- Alan Thomas studies some of the institutional changes needed to reduce gross imbalances in both income and political power. And Fern Hill compares our immediate (and laudable) response to the crisis facing displaced residents of Fort McMurray against our blithe acceptance of the unmet needs of so many other Canadians.

- Robert Sweeny catches the Newfoundland and Labrador Liberals trying to pull a fast one on the public by leaving massive cuts and corporate giveaways out of their budget announcement. And CUPW notes that contrary to the spin from Con and Lib governments alike, Canada Post continues to be highly profitable (with obvious room to become more so by adding in postal banking).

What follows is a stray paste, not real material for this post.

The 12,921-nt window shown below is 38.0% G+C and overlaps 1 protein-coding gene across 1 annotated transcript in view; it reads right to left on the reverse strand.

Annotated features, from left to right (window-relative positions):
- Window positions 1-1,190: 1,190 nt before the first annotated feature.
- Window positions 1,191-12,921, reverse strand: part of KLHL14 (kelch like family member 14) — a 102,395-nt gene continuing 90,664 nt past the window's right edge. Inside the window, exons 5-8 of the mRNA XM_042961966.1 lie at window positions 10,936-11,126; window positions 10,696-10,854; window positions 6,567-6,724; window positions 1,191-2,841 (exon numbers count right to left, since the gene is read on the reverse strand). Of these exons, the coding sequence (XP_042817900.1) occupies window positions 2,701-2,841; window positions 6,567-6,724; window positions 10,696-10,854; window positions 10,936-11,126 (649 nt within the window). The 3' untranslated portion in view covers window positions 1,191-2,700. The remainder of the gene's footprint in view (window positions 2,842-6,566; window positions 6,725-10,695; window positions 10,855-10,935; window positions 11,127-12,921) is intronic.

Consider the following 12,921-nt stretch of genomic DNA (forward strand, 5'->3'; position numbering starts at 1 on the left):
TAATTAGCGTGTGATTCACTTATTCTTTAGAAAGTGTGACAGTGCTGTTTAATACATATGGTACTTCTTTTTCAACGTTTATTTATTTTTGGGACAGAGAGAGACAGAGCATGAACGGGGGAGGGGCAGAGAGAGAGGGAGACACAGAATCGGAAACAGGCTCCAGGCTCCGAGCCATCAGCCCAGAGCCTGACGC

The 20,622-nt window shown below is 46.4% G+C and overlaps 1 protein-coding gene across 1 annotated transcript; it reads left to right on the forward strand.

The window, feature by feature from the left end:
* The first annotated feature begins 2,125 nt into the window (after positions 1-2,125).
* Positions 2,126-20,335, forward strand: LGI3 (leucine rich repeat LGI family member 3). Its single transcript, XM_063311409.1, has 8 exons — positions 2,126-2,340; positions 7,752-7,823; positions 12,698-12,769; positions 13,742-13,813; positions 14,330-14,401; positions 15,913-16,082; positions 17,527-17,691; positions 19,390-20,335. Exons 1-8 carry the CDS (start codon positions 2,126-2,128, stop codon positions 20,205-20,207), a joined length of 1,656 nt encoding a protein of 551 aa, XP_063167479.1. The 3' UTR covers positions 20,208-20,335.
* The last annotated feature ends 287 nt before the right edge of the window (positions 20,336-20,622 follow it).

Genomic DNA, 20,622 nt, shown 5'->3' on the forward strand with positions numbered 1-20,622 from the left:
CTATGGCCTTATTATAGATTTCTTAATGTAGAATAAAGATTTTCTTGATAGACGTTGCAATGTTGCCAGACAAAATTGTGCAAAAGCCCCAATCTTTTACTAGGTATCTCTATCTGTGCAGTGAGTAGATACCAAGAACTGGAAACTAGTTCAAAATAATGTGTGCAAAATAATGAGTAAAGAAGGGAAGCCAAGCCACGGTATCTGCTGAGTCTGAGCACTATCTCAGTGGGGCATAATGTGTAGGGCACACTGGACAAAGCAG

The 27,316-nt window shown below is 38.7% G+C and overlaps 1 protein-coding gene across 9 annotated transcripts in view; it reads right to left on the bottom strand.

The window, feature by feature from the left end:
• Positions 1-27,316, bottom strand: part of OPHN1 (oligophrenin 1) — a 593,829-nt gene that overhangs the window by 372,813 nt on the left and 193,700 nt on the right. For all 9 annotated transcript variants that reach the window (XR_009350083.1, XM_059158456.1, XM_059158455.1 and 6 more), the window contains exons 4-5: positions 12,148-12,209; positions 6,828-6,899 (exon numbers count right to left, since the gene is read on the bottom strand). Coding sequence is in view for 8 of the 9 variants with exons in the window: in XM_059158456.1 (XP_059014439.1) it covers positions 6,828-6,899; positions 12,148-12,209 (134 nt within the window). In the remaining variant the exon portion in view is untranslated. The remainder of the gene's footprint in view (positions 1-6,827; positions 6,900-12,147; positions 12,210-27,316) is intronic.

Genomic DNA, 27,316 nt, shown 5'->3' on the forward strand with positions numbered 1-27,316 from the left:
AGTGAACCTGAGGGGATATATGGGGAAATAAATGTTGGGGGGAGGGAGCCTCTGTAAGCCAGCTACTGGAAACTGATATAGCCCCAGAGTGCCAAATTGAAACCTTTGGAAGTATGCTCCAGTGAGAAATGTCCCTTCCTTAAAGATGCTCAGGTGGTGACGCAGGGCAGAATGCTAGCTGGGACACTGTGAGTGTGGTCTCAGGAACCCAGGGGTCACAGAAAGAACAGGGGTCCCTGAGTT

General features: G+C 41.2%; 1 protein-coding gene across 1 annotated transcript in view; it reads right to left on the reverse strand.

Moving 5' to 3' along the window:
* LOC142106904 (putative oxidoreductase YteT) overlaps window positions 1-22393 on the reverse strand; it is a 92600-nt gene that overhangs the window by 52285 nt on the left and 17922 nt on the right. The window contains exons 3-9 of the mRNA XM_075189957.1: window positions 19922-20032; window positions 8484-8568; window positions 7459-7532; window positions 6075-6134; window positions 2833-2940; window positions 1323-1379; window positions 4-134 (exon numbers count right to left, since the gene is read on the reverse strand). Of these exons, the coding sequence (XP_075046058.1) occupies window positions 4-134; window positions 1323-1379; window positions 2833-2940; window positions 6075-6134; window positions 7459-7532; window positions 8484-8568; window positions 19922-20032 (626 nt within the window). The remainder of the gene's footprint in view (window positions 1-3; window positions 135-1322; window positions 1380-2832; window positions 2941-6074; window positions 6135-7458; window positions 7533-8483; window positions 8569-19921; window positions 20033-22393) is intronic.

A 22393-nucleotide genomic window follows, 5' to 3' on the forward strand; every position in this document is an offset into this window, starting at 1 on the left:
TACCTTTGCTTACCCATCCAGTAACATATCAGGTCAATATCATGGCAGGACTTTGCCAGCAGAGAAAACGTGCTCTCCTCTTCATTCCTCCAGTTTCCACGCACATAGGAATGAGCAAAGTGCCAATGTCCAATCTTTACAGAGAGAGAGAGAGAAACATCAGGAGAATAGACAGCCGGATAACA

- Leslie Young reports on the Auditor General's findings that Canada is doing a woeful job of collecting and maintaining the data needed to provide public services.

- Finally, the Leader-Post editorial board calls for Brad Wall and his party to start complying with the Canadian Charter of Rights and Freedoms by eliminating religious ceremonies (including a daily prayer) from legislative proceedings.

Friday, May 06, 2016

Musical interlude

CHVRCHES - Leave A Trace

Friday Morning Links

Assorted content to end your week.

- David Crane identifies the good news in the Parliamentary Budget Officer's report on climate change - which is that we can meet our greenhouse gas emissions targets through readily feasible policy choices as long as our federal government cares enough to make them. And Steven Staples points out that it's entirely possible pair efforts to fight climate change with good jobs, though we can't take the latter for granted: